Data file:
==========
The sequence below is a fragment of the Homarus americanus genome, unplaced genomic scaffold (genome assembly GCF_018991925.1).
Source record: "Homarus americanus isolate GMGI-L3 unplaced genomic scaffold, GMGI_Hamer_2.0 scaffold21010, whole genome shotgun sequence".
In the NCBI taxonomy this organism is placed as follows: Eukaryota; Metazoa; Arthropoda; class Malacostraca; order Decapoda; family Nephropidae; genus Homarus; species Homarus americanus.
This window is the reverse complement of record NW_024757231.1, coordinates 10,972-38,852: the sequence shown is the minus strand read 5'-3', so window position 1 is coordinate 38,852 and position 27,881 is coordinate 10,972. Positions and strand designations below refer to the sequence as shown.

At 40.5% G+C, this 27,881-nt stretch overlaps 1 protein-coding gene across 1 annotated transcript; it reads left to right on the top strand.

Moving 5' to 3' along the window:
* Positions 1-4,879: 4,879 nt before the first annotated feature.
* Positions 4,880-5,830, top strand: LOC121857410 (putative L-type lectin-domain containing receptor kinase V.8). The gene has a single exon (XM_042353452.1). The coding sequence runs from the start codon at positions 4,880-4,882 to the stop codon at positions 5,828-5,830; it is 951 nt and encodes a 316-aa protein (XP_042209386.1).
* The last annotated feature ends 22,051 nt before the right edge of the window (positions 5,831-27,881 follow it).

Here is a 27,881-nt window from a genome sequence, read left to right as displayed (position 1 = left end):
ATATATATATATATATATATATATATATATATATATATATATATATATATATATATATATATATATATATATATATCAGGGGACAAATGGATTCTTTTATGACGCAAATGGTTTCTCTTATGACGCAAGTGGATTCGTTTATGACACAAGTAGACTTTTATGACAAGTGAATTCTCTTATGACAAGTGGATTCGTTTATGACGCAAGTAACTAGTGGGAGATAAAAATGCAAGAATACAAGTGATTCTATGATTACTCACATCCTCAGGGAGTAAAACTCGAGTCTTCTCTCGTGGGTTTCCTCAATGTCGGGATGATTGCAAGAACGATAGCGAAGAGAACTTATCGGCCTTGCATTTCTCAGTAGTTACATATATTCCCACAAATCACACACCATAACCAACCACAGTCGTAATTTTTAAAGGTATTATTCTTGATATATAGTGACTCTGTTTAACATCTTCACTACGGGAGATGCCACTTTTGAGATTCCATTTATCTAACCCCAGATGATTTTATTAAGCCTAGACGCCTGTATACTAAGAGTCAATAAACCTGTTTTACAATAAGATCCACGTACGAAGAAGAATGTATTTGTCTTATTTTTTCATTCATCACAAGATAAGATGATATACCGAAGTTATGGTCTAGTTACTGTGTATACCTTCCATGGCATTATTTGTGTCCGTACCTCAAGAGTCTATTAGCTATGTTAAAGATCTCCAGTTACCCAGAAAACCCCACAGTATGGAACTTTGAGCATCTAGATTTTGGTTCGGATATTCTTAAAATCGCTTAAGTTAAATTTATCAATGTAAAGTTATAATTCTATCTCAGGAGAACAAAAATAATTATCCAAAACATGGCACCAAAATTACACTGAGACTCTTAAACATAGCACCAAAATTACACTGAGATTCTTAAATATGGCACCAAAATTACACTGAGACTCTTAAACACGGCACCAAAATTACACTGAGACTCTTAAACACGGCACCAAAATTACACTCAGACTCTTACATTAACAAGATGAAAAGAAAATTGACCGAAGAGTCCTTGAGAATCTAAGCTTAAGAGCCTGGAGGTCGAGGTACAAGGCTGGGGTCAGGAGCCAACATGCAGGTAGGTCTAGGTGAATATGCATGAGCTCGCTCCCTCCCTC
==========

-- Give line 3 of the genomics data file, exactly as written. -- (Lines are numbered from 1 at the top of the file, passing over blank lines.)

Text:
In the NCBI taxonomy this organism is placed as follows: Eukaryota; Metazoa; Arthropoda; class Malacostraca; order Decapoda; family Nephropidae; genus Homarus; species Homarus americanus.